Celebrate The Small Victories
I recently flew from London to New Zealand.
To say it was a disaster is an understatement. Although to be fair, I did get home safely, on time and with all my bags.
I booked this particular flight a year ago. It comprised of two legs, from London to Sydney, then from Sydney to Wellington.
Less than 24 hours before I flew I discovered (completely by accident) that not one but both legs had been cancelled.
The Sydney->Wellington leg I’d been shovelled onto a later flight, which meant 11 hours sitting in Sydney airport (instead of an hour and a half).
The London->Sydney leg was even worse. That had been changed to London->Hong Kong, with no connection between Hong Kong and Sydney.
That’s right: if I hadn’t rung the airline, I would have been unceremoniously dumped in Hong Kong and left there. No, really.
Ok, so, I managed to get those two issues sorted. After I waited 45 minutes for the airline to answer the phone (my 5th airline related call in two days) – and a one hour twenty minute call in total.
When I got to the airport, I went to the wrong gate. There were two flights leaving for Hong Kong at the same time, from different ends of the airport.
So, I had to sprint to the correct gate as they were already boarding.
Finally, when I was on the plane the TV screen was broken (plus the one in the next empty seat), so I had 12 hours with only my thoughts for company (Argh! The Horror!). Ok ok, so I have a soft spot for watching movies on long haul flights. Oh, and I couldn’t easily move seats because I’d ordered a special meal.
The second leg (from Hong Kong->Sydney) the screen was working (yay!) but as a consolation prize the flight attendant tipped a cup of coffee into both sleeves of my shirt (yes, quite some achievement).
Oh, and of course there was a screaming kid most of the way too.
Then I had to get a boarding pass in Sydney, which involved asking for directions multiple times (“Just go down the escalator – you can’t miss it!”), and walking around the entire airport twice, only to discover that the night before the down escalator had been removed, and there were no signs. At all.
The flight to Wellington I sat next a large South African couple who alternated between complaining about everything (including things I would never have thought possible – the accent of the flight attendant?!?) and nudging me. Non stop. For two hours. I was utterly exhausted and had hoped to sleep.
When I finally arrived, my sister was coming to pick me up. She wasn’t answering her phone and was nowhere to be found.
To call the whole journey a cluster fuck wouldn’t be too far from the truth.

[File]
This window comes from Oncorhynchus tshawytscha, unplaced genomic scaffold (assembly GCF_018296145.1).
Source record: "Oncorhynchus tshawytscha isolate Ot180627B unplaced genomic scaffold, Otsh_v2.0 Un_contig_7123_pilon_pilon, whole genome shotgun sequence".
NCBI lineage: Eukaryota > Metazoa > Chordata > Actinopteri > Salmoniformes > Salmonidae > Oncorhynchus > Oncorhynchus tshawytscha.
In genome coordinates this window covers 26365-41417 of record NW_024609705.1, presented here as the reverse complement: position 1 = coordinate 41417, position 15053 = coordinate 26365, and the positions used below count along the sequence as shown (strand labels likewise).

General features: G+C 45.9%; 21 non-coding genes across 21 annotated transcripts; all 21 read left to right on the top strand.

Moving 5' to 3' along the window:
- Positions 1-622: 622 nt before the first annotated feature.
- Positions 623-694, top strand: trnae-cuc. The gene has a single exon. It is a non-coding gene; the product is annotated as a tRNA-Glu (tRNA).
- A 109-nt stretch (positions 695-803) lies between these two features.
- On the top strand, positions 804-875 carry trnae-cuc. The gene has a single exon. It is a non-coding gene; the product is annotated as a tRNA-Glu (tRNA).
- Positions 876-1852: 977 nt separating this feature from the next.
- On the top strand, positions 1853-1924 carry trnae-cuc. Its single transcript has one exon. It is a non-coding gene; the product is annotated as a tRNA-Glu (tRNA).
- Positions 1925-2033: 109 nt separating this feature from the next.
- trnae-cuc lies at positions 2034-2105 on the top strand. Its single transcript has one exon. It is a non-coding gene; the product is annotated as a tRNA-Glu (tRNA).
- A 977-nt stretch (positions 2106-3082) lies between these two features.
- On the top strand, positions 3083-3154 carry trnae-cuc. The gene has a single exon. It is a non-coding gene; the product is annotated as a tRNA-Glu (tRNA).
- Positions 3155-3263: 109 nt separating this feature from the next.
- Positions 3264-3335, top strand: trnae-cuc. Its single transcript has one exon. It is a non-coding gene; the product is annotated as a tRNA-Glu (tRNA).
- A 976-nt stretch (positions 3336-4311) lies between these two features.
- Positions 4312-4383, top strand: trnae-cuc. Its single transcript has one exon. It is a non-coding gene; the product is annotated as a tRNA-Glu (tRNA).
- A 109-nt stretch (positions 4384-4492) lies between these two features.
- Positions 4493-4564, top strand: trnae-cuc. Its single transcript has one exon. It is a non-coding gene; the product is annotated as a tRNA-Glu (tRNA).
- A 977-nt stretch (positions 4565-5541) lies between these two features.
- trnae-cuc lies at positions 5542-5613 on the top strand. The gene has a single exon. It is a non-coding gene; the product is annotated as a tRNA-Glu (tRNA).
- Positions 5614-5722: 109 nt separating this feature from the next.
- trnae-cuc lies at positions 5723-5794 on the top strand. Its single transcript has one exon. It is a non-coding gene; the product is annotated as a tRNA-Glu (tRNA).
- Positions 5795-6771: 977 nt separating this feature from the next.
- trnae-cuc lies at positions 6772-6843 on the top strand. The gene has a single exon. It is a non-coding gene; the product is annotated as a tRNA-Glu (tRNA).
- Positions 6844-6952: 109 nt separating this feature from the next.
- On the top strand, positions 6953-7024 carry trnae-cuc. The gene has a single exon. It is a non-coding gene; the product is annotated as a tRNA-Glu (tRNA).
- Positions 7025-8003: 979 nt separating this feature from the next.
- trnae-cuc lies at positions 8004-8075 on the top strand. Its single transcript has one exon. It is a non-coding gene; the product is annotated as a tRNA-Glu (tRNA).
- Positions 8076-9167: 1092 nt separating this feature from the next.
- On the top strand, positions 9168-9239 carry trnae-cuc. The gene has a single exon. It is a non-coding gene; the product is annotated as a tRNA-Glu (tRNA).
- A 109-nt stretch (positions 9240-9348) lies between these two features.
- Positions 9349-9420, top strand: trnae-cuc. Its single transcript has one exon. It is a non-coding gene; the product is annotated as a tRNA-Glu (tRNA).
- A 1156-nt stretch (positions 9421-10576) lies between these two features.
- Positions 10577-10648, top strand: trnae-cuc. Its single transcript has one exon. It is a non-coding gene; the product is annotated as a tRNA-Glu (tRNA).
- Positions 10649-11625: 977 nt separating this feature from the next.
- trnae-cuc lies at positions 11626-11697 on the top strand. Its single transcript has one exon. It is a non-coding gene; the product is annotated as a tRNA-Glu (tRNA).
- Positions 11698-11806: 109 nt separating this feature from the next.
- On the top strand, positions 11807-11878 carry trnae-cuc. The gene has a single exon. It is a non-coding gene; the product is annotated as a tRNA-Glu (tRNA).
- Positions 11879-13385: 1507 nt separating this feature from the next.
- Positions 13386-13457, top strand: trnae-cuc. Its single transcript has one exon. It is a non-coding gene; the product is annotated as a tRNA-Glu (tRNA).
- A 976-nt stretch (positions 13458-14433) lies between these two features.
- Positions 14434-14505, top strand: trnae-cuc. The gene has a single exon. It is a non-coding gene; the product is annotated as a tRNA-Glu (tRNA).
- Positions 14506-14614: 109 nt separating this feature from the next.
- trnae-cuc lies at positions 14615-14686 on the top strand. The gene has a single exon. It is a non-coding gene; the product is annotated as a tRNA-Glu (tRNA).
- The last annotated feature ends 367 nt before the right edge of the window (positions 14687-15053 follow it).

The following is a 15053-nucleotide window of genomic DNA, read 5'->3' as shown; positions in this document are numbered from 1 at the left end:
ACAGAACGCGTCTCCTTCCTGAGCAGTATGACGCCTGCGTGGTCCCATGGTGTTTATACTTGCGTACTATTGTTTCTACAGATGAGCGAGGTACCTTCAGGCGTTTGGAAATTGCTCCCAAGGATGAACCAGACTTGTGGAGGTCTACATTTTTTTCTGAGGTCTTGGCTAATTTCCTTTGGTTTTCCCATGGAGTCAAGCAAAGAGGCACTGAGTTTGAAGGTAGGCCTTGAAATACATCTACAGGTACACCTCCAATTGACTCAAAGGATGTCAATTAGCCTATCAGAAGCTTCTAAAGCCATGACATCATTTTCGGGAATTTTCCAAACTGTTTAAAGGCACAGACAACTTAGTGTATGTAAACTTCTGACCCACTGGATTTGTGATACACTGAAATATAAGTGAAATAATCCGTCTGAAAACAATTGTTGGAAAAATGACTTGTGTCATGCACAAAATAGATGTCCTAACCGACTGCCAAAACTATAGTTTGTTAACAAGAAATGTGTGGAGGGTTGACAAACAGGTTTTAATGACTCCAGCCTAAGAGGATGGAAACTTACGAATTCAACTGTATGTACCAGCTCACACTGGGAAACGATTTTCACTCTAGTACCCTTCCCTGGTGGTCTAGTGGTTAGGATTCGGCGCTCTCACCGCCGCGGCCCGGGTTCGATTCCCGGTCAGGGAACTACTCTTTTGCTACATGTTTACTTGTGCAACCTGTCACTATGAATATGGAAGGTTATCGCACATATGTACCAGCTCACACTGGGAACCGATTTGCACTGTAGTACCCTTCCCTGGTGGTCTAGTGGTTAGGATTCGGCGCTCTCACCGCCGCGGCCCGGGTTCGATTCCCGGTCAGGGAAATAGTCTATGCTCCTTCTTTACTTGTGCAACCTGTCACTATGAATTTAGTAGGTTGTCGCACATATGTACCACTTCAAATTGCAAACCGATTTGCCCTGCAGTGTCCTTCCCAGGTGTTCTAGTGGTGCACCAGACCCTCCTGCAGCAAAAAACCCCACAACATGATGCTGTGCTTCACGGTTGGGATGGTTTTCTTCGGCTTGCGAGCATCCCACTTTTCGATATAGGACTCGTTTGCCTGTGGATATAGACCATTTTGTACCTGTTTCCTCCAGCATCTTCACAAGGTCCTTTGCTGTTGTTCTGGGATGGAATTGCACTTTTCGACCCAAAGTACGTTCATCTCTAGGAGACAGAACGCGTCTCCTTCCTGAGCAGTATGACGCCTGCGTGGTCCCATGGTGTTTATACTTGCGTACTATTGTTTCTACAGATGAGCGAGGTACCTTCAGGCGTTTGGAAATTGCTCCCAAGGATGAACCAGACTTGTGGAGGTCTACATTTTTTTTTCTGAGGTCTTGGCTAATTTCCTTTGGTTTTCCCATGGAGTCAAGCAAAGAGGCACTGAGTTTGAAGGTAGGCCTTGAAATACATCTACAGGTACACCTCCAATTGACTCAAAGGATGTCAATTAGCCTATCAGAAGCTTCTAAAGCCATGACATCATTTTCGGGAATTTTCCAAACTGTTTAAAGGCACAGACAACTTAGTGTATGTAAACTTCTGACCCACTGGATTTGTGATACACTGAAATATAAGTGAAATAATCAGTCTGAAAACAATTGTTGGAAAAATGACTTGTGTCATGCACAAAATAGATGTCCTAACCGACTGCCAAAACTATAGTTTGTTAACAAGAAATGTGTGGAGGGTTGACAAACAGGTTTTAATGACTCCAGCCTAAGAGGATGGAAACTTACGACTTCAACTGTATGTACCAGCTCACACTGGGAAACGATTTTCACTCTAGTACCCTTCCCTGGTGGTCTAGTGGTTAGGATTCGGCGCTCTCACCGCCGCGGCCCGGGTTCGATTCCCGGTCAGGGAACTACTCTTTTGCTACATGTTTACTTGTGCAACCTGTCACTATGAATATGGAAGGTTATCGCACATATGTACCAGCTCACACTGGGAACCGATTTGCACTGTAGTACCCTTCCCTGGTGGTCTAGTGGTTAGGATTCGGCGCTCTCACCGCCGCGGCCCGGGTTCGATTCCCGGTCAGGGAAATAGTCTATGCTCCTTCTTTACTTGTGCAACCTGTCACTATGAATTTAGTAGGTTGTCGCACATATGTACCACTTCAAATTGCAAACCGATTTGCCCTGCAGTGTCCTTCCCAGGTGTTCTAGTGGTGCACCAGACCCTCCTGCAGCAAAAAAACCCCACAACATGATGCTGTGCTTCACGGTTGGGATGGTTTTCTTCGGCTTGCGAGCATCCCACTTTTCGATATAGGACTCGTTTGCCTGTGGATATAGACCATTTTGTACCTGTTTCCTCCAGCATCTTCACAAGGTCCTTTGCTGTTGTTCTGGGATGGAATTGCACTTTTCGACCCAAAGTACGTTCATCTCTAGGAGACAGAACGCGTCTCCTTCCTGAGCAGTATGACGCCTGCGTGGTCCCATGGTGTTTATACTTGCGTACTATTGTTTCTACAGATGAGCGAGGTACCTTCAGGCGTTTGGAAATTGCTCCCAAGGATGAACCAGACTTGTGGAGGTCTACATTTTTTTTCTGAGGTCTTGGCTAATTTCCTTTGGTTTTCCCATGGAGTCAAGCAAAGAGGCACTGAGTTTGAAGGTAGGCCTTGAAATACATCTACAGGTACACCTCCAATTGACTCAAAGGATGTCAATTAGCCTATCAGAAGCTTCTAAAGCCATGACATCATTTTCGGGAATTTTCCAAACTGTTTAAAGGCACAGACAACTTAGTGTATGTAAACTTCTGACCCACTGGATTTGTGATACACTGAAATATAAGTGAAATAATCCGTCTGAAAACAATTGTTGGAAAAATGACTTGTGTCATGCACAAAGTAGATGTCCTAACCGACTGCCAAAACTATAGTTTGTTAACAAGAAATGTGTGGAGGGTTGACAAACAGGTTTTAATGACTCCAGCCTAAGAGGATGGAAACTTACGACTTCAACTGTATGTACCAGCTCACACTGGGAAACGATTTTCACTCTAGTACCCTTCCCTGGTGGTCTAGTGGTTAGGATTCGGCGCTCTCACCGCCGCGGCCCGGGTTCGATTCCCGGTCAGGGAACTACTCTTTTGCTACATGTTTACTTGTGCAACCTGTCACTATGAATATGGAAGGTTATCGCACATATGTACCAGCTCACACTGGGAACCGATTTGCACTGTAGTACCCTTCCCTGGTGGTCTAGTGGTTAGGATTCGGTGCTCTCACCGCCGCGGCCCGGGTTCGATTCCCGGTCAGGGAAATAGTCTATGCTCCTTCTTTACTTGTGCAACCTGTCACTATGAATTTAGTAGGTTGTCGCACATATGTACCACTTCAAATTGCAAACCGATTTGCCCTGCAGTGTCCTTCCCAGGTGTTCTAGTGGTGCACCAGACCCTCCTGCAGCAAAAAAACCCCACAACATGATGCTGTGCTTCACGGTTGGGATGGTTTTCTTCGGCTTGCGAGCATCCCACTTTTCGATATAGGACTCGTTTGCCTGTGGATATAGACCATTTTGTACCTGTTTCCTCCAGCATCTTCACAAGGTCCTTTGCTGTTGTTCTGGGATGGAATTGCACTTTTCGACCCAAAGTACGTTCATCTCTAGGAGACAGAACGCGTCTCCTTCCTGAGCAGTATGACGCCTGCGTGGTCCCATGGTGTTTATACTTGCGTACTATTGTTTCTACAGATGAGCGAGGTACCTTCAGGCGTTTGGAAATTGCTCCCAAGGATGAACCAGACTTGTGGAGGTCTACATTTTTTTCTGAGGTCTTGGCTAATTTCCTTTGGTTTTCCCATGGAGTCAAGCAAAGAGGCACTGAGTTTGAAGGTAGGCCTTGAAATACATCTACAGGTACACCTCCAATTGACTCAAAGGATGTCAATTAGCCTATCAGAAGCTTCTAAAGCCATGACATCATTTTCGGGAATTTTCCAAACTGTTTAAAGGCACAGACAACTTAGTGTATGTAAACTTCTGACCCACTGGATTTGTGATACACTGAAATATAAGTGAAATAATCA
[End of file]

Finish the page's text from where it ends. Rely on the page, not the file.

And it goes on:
The interesting thing though? My reactions:
- Hearing about the 11 hour layover: a bit gobsmacked, but no real emotion there
- Waiting on hold for 45 minutes: relaxed and happy I’d decided to get this all sorted before I went to the airport
- Sprinting for the gate: amused at myself, since I’d been so careful not to sweat before getting on a 30 (now 40) hour flight
- The TV screen being broken? I took the time to sleep and meditate. Very productive
- Having coffee dumped down both sleeves of my shirt? Hilarious actually. Apologised profusely, since the attendant felt so bad (for no reason – it was both of us, really, not paying sufficient attention. Just a silly accident)
- The screaming kid: just sent them love and forgot about it (whereupon they immediately calmed)
- Walking around the airport twice: a bit sweaty, confused, but otherwise amused
- The actual layover: cool actually. I decided it would be great (somehow) and it was. Got chatting to a lovely US Marine about the research paper he was writing (discussing the effects of exponential technological advancement on historical warfare theory. Fascinating stuff). He later ended up inviting me out for cocktails
- The couple keeping me awake was hard, I admit. I was exhausted and struggling to maintain my equanimity. Eventually I got on top of it though and let my aggravation go. I looked over and realised the guy wasn’t intentionally nudging me. He was just so fat he couldn’t help it (even with me scrunched up so far over I was almost falling in the aisle). Unsurprisingly, as soon as I let it go, they stopped complaining.
- With my sister there was a little aggravation, but really very minor. Not to the point of swearing.
Now, I have no idea why all these things happened. To have this many things “go wrong” is very unusual for me. In fact, I can’t think of any other time in my life when anything even vaguely close to this has occurred. I do find it interesting that nothing serious happened (lost baggage, delayed connections, plane crash).
The super interesting thing is – none of them threw me, particularly.
Historically? This is very unusual. Typically, even a few of these things happening would have made me irritable, angry and generally aggressively petulant. Ask any of my ex-girlfriends from years back *blush*.
So, maybe the lesson is just this: To stop and enjoy progress that is being made. That even if some things in my life don’t appear to be shifting, in general things are improving. I need to celebrate the small victories. To appreciate the journey thus far, to stop every so often (as a friend once told me) and eat the flowers.